According to Pavstos Buzand, Mushegh restores the “old border that was between Armenia and Georgia and which was the Kura river”.

Mushegh traveled around the country, destroying Zoroastrian temples built by the Persians and traitors. Those who were favored by the Persian leadership were arrested and punished severely. Thus, Mushegh avenged King Arshak and Sparapet Vasak.

And King Pap became the owner of the treasures kept in the fortress of Daruik in the Kogovit region. In the country, destroyed settlements were being restored, churches were being renovated, and state affairs were being put in order. Mushegh continued the defense of the country.

In 370 AD, Mushegh with an excellent 40,000-strong army went towards the southern border of Armenia. Shapuh also arrived there with his army, and the commander of one Persian regiment was the traitor Meruzhan.

In Atrpatakan, Mushegh attacks first, Shapuh flees, and many of the Persian leadership are arrested by Mushegh’s order and executed. The Armenians seize the treasury and the harem of the Persian king, and Mushegh orders the harem to be returned to Shapuh.

Surprised by Mushegh’s action, Shapuh ordered his image to be depicted on horseback on a bowl. Every time he entertained his army, he raised this bowl. When the Armenian army returned from the war, unknown people accused Mushegh in front of Pap.

The king was angry with Mushegh because of his willful act of freeing the harem, as he thereby showed inappropriate nobility towards Shapuh, who had treated Pap’s mother harshly.

The victorious Battle of Dzirav. King Pap, learning that the Persian army had again invaded Armenia and reached Midjnashkhar, orders the Armenian troops to be gathered in the Dzirav field, Bagrevand region, Ayrarat province. Roman military units also joined them.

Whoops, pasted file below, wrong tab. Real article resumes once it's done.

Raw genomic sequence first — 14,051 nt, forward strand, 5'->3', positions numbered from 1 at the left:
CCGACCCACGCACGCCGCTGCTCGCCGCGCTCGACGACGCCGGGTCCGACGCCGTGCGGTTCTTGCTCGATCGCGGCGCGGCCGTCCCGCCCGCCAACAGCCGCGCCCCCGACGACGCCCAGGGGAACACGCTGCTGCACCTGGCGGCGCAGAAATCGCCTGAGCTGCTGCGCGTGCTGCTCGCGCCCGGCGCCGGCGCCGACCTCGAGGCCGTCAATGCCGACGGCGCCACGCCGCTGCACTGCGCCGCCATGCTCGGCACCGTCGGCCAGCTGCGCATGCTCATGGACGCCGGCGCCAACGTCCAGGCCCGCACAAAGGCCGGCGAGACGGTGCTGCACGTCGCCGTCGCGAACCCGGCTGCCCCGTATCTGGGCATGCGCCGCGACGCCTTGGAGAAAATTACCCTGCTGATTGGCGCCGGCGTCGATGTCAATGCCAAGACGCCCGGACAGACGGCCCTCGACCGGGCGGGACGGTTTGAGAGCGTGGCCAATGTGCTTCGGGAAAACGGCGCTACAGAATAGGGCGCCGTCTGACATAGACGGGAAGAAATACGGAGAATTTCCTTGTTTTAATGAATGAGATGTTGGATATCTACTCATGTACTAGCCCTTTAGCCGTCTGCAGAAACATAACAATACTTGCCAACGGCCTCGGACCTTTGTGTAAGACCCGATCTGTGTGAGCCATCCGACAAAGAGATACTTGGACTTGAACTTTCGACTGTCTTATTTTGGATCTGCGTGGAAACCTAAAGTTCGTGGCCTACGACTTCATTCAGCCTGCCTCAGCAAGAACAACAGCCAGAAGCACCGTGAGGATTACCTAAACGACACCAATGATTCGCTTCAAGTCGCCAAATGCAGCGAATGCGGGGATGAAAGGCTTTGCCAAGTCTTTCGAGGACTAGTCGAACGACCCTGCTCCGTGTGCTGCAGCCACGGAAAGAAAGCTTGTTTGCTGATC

King Pap, following all the canons of military tactics, prepared the Armenian-Roman combined forces for a decisive battle. The number of Armenian troops exceeded 90,000. Military leader Terentios asked King Pap and Catholicos Nerses to climb Mount Npat for safety.

Mushegh also arrives there, and thanks to the intercession of Catholicos Nerses, Pap’s anger towards Mushegh was smoothed out. The Sparapet (the supreme commander) gave a holy oath and, having received the blessing of the Catholicos and the good wishes of the king, he once again took on the duties of the military leader.

The Battle of Dzirav began at dawn. Catholicos Nerses, spreading his hands, prayed for the victory of the Armenians on Mount Npat. The regiments led by Mushegh successfully attacked the Persians. The military wing under the command of Spandarat Kamasarakan attacked and forced the enemy’s central regiment to flee.

The victory was complete. The remnants of the Persian army fled. Smbat Bagratuni arrested Meruzhan. He, heating an iron lance and shaping it into a wreath, said, “I crown you, Meruzhan, because you wanted to become the king of Armenia, and it is my duty to crown you according to the canons of my ancestors.”